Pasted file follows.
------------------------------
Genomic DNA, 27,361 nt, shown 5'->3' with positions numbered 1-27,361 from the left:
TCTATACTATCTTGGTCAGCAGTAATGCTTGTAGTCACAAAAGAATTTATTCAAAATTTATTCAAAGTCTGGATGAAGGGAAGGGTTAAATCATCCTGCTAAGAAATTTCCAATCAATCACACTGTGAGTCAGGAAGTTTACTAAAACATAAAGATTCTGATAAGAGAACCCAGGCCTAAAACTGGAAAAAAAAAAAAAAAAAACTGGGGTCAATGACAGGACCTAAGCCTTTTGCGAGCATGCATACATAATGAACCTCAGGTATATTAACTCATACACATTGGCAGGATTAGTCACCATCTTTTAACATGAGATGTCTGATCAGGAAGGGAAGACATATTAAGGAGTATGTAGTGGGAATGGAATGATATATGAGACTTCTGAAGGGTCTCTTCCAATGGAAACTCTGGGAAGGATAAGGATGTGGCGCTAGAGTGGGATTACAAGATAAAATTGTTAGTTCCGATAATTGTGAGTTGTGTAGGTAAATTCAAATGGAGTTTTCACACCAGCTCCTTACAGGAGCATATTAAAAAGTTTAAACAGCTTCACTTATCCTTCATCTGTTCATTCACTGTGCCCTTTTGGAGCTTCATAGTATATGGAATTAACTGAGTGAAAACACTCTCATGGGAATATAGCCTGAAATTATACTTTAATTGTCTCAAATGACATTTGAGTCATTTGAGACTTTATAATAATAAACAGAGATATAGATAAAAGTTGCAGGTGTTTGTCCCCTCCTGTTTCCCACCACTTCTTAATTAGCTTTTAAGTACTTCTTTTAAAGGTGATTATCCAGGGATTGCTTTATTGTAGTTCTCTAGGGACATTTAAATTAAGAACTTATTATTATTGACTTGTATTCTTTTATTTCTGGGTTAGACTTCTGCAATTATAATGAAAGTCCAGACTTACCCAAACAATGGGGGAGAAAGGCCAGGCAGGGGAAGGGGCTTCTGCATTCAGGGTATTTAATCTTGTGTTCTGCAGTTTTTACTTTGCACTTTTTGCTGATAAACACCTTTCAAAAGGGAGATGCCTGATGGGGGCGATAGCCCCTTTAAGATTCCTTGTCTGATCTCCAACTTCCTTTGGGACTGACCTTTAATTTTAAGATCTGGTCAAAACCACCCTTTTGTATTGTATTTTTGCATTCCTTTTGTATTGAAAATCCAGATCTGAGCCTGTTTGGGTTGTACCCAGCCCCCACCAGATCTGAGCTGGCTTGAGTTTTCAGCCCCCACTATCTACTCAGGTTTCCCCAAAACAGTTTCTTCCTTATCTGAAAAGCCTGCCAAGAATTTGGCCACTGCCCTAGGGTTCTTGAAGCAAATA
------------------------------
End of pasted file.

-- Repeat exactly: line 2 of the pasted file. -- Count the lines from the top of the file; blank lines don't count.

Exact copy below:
TCTATACTATCTTGGTCAGCAGTAATGCTTGTAGTCACAAAAGAATTTATTCAAAATTTATTCAAAGTCTGGATGAAGGGAAGGGTTAAATCATCCTGCTAAGAAATTTCCAATCAATCACACTGTGAGTCAGGAAGTTTACTAAAACATAAAGATTCTGATAAGAGAACCCAGGCCTAAAACTGGAAAAAAAAAAAAAAAAAACTGGGGTCAATGACAGGACCTAAGCCTTTTGCGAGCATGCATACATAATGAACCTCAGGTATATTAACTCATACACATTGGCAGGATTAGTCACCATCTTTTAACATGAGATGTCTGATCAGGAAGGGAAGACATATTAAGGAGTATGTAGTGGGAATGGAATGATATATGAGACTTCTGAAGGGTCTCTTCCAATGGAAACTCTGGGAAGGATAAGGATGTGGCGCTAGAGTGGGATTACAAGATAAAATTGTTAGTTCCGATAATTGTGAGTTGTGTAGGTAAATTCAAATGGAGTTTTCACACCAGCTCCTTACAGGAGCATATTAAAAAGTTTAAACAGCTTCACTTATCCTTCATCTGTTCATTCACTGTGCCCTTTTGGAGCTTCATAGTATATGGAATTAACTGAGTGAAAACACTCTCATGGGAATATAGCCTGAAATTATACTTTAATTGTCTCAAATGACATTTGAGTCATTTGAGACTTTATAATAATAAACAGAGATATAGATAAAAGTTGCAGGTGTTTGTCCCCTCCTGTTTCCCACCACTTCTTAATTAGCTTTTAAGTACTTCTTTTAAAGGTGATTATCCAGGGATTGCTTTATTGTAGTTCTCTAGGGACATTTAAATTAAGAACTTATTATTATTGACTTGTATTCTTTTATTTCTGGGTTAGACTTCTGCAATTATAATGAAAGTCCAGACTTACCCAAACAATGGGGGAGAAAGGCCAGGCAGGGGAAGGGGCTTCTGCATTCAGGGTATTTAATCTTGTGTTCTGCAGTTTTTACTTTGCACTTTTTGCTGATAAACACCTTTCAAAAGGGAGATGCCTGATGGGGGCGATAGCCCCTTTAAGATTCCTTGTCTGATCTCCAACTTCCTTTGGGACTGACCTTTAATTTTAAGATCTGGTCAAAACCACCCTTTTGTATTGTATTTTTGCATTCCTTTTGTATTGAAAATCCAGATCTGAGCCTGTTTGGGTTGTACCCAGCCCCCACCAGATCTGAGCTGGCTTGAGTTTTCAGCCCCCACTATCTACTCAGGTTTCCCCAAAACAGTTTCTTCCTTATCTGAAAAGCCTGCCAAGAATTTGGCCACTGCCCTAGGGTTCTTGAAGCAAATA